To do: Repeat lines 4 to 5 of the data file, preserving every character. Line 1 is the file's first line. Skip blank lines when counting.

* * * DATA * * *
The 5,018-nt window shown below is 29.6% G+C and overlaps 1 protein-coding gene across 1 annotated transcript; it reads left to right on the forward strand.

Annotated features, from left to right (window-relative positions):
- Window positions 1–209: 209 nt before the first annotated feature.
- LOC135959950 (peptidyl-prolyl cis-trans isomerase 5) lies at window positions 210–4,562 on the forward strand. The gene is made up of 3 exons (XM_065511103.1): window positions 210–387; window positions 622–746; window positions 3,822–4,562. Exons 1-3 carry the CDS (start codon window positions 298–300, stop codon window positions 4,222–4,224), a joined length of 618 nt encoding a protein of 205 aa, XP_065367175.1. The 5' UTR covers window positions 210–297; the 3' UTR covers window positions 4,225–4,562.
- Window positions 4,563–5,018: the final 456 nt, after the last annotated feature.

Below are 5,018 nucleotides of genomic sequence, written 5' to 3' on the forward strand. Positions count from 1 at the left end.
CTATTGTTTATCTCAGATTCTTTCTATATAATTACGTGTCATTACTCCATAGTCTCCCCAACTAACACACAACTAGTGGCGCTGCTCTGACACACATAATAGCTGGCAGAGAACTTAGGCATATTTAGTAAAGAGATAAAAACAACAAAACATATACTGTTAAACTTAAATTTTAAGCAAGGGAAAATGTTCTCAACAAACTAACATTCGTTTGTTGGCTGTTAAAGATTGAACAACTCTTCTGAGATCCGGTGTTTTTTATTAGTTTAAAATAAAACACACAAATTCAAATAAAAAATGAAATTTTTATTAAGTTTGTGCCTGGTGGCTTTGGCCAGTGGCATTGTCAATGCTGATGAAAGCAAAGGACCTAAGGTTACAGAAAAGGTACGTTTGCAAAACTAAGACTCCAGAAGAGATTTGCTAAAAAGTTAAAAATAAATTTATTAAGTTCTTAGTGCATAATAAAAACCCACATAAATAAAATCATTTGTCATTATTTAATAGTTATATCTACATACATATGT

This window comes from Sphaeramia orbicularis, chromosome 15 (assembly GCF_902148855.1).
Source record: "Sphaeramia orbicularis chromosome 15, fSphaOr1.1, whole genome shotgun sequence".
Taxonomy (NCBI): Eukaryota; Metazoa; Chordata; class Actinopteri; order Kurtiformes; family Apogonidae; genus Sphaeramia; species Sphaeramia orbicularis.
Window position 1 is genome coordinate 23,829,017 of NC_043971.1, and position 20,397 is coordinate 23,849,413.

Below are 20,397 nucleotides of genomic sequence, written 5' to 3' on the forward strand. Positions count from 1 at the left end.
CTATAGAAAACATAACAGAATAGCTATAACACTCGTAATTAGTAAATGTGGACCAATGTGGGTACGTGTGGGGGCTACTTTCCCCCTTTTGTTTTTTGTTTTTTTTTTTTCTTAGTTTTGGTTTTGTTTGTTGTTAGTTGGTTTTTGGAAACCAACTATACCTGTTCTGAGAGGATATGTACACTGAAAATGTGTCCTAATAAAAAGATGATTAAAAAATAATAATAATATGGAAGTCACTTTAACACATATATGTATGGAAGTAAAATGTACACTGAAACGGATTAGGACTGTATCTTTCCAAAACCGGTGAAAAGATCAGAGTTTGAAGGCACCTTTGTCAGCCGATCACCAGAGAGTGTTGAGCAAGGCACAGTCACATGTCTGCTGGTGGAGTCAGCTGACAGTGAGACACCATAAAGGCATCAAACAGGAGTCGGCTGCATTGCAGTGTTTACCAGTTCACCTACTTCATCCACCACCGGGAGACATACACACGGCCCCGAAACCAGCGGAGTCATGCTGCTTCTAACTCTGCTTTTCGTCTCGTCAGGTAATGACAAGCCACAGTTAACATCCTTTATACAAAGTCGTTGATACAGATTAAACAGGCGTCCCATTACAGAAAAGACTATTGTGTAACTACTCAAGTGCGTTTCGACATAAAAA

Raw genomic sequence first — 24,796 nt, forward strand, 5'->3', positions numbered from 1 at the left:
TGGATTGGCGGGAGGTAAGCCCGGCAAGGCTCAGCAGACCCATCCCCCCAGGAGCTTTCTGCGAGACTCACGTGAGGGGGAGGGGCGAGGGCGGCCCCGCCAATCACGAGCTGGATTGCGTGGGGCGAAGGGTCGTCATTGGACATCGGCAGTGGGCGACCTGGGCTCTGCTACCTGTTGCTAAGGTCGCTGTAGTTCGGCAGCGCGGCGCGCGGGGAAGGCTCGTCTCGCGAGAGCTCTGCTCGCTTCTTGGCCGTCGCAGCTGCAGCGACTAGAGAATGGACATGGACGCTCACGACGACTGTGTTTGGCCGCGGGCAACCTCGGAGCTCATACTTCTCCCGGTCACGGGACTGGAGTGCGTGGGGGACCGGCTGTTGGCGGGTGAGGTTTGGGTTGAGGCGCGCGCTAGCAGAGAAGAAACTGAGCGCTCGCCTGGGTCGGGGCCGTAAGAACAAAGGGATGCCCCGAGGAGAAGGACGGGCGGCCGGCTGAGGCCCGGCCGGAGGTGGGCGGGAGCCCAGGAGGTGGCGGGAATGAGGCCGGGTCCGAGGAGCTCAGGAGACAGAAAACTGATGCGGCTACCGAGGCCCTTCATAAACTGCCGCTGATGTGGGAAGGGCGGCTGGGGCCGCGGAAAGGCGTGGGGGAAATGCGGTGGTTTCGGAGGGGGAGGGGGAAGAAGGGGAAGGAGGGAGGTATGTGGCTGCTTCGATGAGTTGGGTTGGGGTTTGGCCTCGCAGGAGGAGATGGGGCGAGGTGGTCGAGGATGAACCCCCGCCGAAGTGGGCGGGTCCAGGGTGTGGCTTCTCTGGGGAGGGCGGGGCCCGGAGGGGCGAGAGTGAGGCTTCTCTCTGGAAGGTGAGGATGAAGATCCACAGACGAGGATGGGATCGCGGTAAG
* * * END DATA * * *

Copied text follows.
- LOC135959950 (peptidyl-prolyl cis-trans isomerase 5) lies at window positions 210–4,562 on the forward strand. The gene is made up of 3 exons (XM_065511103.1): window positions 210–387; window positions 622–746; window positions 3,822–4,562. Exons 1-3 carry the CDS (start codon window positions 298–300, stop codon window positions 4,222–4,224), a joined length of 618 nt encoding a protein of 205 aa, XP_065367175.1. The 5' UTR covers window positions 210–297; the 3' UTR covers window positions 4,225–4,562.
- Window positions 4,563–5,018: the final 456 nt, after the last annotated feature.